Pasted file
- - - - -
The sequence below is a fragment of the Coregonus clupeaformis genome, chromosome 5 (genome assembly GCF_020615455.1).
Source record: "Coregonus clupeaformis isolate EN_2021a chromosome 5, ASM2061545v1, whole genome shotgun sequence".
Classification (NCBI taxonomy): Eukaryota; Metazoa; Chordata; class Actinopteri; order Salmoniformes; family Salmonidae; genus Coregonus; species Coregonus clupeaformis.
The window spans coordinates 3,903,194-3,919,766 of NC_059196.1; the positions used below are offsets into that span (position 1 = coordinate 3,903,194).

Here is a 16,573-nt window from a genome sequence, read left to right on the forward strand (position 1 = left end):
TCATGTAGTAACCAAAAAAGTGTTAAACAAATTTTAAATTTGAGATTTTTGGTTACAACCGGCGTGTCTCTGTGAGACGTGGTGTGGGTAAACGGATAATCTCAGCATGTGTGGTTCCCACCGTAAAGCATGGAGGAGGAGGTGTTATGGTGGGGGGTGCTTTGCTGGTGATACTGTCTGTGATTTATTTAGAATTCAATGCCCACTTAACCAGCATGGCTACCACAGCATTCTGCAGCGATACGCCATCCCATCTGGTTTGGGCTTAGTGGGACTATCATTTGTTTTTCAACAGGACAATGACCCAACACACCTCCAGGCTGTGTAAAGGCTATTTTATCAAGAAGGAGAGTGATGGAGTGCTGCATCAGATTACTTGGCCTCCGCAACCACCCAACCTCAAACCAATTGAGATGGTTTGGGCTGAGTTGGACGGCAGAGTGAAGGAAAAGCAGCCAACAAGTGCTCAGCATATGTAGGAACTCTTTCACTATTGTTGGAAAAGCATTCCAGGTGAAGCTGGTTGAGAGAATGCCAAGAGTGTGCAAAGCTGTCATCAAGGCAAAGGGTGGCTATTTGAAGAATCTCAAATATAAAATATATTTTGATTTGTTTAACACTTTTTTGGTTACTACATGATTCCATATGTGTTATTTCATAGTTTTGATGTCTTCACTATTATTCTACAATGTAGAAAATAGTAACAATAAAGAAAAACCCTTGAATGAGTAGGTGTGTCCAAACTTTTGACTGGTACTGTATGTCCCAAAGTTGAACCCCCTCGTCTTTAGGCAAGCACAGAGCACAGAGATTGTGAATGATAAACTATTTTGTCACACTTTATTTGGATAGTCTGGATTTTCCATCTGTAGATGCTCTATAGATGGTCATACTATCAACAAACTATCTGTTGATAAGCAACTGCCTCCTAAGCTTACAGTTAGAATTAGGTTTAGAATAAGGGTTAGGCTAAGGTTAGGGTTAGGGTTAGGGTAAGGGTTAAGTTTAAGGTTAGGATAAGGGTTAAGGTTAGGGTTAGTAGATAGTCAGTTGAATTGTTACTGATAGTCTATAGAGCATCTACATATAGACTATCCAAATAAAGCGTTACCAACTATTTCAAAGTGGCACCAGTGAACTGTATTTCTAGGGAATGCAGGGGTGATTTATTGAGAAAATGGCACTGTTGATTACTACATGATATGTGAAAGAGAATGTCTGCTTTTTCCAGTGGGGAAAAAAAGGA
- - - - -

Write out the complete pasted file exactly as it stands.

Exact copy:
The sequence below is a fragment of the Coregonus clupeaformis genome, chromosome 5 (genome assembly GCF_020615455.1).
Source record: "Coregonus clupeaformis isolate EN_2021a chromosome 5, ASM2061545v1, whole genome shotgun sequence".
Classification (NCBI taxonomy): Eukaryota; Metazoa; Chordata; class Actinopteri; order Salmoniformes; family Salmonidae; genus Coregonus; species Coregonus clupeaformis.
The window spans coordinates 3,903,194-3,919,766 of NC_059196.1; the positions used below are offsets into that span (position 1 = coordinate 3,903,194).

Here is a 16,573-nt window from a genome sequence, read left to right on the forward strand (position 1 = left end):
TCATGTAGTAACCAAAAAAGTGTTAAACAAATTTTAAATTTGAGATTTTTGGTTACAACCGGCGTGTCTCTGTGAGACGTGGTGTGGGTAAACGGATAATCTCAGCATGTGTGGTTCCCACCGTAAAGCATGGAGGAGGAGGTGTTATGGTGGGGGGTGCTTTGCTGGTGATACTGTCTGTGATTTATTTAGAATTCAATGCCCACTTAACCAGCATGGCTACCACAGCATTCTGCAGCGATACGCCATCCCATCTGGTTTGGGCTTAGTGGGACTATCATTTGTTTTTCAACAGGACAATGACCCAACACACCTCCAGGCTGTGTAAAGGCTATTTTATCAAGAAGGAGAGTGATGGAGTGCTGCATCAGATTACTTGGCCTCCGCAACCACCCAACCTCAAACCAATTGAGATGGTTTGGGCTGAGTTGGACGGCAGAGTGAAGGAAAAGCAGCCAACAAGTGCTCAGCATATGTAGGAACTCTTTCACTATTGTTGGAAAAGCATTCCAGGTGAAGCTGGTTGAGAGAATGCCAAGAGTGTGCAAAGCTGTCATCAAGGCAAAGGGTGGCTATTTGAAGAATCTCAAATATAAAATATATTTTGATTTGTTTAACACTTTTTTGGTTACTACATGATTCCATATGTGTTATTTCATAGTTTTGATGTCTTCACTATTATTCTACAATGTAGAAAATAGTAACAATAAAGAAAAACCCTTGAATGAGTAGGTGTGTCCAAACTTTTGACTGGTACTGTATGTCCCAAAGTTGAACCCCCTCGTCTTTAGGCAAGCACAGAGCACAGAGATTGTGAATGATAAACTATTTTGTCACACTTTATTTGGATAGTCTGGATTTTCCATCTGTAGATGCTCTATAGATGGTCATACTATCAACAAACTATCTGTTGATAAGCAACTGCCTCCTAAGCTTACAGTTAGAATTAGGTTTAGAATAAGGGTTAGGCTAAGGTTAGGGTTAGGGTTAGGGTAAGGGTTAAGTTTAAGGTTAGGATAAGGGTTAAGGTTAGGGTTAGTAGATAGTCAGTTGAATTGTTACTGATAGTCTATAGAGCATCTACATATAGACTATCCAAATAAAGCGTTACCAACTATTTCAAAGTGGCACCAGTGAACTGTATTTCTAGGGAATGCAGGGGTGATTTATTGAGAAAATGGCACTGTTGATTACTACATGATATGTGAAAGAGAATGTCTGCTTTTTCCAGTGGGGAAAAAAAGGA